Craig David has been told by industry insiders in the US that he should ditch his white guitar player Fraser T Smith if he wants to appeal to black music fans. David, one of the few British artists to have real success in the US in recent years, is out in America promoting his new album 'Slicker Than The Average'. Word is black executives at radio networks David has played since his arrival there have told him that he would sell more records if he played with an all-black band.

David, who is adamant close friend Smith will stay in his band, told BBC Radio Five Live he found it "disappointing that there was still this slight sense of racism going on over there".

Commenting on the story Toussaint Davy of hip-hop magazine Touch told the BBC David's reaction was admirable, but he may lose fans. "Any artist that goes over to the States trying to push black music is going to face a struggle if they're not black. It's hard to know how it's going to affect him. His first album did go platinum over there. But his marketing people are telling him things, and he would be stupid not to listen to them. Everyone has to compromise. Look at what's happened to Robbie Williams. He's making anodyne ballads so Americans will take notice of him."

Girl group Eternal faced similar criticism from US radio stations in the early nineties for the presence of white member Louise Nerding. So much so that when Louise quit the band there were rumours (denied by management) that such racist criticism has been taken on board.


Fake copies of tracks from Robbie Williams' new album Escapology, out today, have surfaced on the internet sparking suggestions that they have been placed online by EMI to sabotage attempts to download the music for free. The tracks, which have appeared on sites like Morpheus and Kazaa, appear to be normal until they are played, some play for 30 seconds then fade out, others are silent.. Some allege that record labels are planting decoy tracks to make navigating the libraries of illegal MP3s tedious, hoping to push music fans to official download sites where you might have to pay a small fee but the files you download are more reliable.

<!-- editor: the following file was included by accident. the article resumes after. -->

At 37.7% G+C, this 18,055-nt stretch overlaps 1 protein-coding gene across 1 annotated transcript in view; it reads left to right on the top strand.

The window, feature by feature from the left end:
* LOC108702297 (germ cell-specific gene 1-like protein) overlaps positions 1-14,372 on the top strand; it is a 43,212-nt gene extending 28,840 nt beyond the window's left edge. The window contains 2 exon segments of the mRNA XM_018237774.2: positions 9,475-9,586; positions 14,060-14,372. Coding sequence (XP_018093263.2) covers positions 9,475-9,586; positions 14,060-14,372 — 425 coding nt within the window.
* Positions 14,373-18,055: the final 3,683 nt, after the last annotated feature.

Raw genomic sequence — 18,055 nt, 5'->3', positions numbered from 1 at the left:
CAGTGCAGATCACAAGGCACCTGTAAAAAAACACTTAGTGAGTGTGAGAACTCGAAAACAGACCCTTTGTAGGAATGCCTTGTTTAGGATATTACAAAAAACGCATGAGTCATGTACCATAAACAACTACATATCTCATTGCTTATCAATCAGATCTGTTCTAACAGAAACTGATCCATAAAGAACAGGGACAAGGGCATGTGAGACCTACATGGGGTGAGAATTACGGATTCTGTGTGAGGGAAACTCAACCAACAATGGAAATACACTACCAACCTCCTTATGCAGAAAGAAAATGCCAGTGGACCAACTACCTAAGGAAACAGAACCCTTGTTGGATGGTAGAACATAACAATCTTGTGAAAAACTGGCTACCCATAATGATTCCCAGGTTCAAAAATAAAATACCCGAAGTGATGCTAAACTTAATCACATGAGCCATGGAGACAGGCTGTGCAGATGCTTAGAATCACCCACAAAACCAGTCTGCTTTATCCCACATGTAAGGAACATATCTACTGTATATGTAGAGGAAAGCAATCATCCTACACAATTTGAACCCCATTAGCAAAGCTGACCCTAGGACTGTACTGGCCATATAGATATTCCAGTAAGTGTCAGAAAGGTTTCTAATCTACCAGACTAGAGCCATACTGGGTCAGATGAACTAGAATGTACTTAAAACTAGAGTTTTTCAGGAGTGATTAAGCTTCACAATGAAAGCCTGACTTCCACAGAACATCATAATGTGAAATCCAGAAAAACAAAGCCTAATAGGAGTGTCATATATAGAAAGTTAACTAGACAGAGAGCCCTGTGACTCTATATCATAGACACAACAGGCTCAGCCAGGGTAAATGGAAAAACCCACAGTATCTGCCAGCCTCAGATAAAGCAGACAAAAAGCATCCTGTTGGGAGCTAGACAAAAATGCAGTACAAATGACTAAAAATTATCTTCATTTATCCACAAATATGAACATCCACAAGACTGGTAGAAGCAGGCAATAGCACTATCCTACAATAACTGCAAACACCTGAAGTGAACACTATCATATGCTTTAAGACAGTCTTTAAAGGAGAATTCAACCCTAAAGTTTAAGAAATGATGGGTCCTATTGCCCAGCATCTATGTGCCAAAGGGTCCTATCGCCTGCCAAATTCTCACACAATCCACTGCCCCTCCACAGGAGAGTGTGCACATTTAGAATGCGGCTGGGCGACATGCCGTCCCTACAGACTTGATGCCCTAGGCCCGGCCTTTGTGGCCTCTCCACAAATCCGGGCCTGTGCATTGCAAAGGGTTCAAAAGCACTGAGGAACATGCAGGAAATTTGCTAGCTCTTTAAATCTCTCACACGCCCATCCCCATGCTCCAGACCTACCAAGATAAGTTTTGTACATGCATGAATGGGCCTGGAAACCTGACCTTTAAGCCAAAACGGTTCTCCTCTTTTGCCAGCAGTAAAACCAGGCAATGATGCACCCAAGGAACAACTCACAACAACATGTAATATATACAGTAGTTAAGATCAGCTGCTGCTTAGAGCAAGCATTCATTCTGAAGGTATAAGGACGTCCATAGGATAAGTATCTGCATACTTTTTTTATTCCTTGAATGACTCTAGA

Shares in major radio groups Capital Radio and GWR rose this morning after reports that US radio giant Clear Channel is considering an acquisition spree in the UK market when new legislation allowing foreign ownership of British radio stations gets passed by government. "Clearly we want scale and there is no point buying just one business," Roger Parry, the chief executive of Clear Channel International told the Sunday Telegraph yesterday. "You have to have a coherent strategy to allow you to consolidate the industry. Any buyer considering a UK play had to include Capital high on their list of potential candidates. It is the largest and the most visible." His comments boosted Capital's share price, while GWR, probably the next priority in takeover stakes, also saw its share value go up.

Parry confirmed no take over attempts would begin until new legislation was in place, and he promised no takeovers would be hostile.


Popstars judge Louis Walsh has said the Popstars girls' first single, a double A-side, will be released on December 16. It will feature a cover of East 17's Stay Another Day coupled with a brand new track called Sounds Of The Underground. He's hoping for a Christmas number one.


Answer to Friday's pop quiz:
How many countries did U2 top the album charts in after the 2000 release of 'All That You Can't Leave Behind'?


There's a slightly reduced service on the CMU Daily this week while we go through the processes of relaunching the CMU OnLine website - which goes live next Monday. Normal service will return next week.